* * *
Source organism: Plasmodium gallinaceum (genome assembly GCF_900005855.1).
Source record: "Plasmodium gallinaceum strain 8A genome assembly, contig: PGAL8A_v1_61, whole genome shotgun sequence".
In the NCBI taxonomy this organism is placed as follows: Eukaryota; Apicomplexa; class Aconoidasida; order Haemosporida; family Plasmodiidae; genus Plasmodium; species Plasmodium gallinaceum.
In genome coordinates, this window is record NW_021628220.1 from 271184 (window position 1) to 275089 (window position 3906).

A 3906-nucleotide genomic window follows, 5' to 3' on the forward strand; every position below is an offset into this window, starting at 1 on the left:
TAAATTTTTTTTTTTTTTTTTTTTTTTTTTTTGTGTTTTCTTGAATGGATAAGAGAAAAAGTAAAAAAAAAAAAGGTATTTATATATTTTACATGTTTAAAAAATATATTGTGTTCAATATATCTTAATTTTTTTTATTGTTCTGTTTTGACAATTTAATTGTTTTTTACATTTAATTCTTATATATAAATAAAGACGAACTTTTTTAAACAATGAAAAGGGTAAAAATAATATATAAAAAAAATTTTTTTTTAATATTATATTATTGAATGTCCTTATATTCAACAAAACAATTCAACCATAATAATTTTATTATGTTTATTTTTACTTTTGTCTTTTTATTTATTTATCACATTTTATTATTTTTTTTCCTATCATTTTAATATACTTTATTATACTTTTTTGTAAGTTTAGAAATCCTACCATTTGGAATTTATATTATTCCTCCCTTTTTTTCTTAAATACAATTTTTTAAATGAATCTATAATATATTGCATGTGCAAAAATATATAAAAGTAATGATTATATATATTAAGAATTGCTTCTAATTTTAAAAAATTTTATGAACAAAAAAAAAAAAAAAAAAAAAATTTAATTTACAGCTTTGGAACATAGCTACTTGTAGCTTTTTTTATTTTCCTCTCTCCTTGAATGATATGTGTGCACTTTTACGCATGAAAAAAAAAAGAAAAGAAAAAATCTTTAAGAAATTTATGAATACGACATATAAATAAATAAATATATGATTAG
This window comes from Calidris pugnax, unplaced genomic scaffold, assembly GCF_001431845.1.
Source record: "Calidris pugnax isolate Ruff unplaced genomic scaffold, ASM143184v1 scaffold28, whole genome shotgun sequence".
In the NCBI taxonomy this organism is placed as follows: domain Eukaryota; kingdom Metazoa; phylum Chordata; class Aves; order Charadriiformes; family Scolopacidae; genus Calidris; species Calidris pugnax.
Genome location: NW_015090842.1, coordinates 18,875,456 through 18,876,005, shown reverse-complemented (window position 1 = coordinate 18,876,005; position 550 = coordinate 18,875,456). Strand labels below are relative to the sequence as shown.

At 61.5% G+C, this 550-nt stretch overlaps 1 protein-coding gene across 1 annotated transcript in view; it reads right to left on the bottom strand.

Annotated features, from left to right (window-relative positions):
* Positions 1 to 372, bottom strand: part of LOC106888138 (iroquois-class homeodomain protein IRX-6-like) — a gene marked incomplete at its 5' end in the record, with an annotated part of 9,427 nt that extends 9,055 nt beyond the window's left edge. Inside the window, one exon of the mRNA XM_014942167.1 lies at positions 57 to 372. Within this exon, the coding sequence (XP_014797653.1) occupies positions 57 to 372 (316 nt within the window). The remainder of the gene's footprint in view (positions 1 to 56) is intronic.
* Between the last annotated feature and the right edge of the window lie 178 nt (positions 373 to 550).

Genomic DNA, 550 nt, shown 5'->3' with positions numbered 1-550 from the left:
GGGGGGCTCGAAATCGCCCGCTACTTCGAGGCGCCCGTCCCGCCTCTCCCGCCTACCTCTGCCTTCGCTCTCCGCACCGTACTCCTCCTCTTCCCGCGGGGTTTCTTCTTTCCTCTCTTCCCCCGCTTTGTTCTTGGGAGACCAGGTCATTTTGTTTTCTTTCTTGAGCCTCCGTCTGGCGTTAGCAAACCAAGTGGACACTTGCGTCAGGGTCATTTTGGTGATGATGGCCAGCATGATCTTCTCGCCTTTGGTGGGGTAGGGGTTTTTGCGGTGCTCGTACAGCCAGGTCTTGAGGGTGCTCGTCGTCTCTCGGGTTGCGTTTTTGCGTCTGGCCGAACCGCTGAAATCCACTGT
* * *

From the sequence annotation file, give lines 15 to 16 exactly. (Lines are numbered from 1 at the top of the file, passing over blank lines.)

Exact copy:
Genomic DNA, 550 nt, shown 5'->3' with positions numbered 1-550 from the left:
GGGGGGCTCGAAATCGCCCGCTACTTCGAGGCGCCCGTCCCGCCTCTCCCGCCTACCTCTGCCTTCGCTCTCCGCACCGTACTCCTCCTCTTCCCGCGGGGTTTCTTCTTTCCTCTCTTCCCCCGCTTTGTTCTTGGGAGACCAGGTCATTTTGTTTTCTTTCTTGAGCCTCCGTCTGGCGTTAGCAAACCAAGTGGACACTTGCGTCAGGGTCATTTTGGTGATGATGGCCAGCATGATCTTCTCGCCTTTGGTGGGGTAGGGGTTTTTGCGGTGCTCGTACAGCCAGGTCTTGAGGGTGCTCGTCGTCTCTCGGGTTGCGTTTTTGCGTCTGGCCGAACCGCTGAAATCCACTGT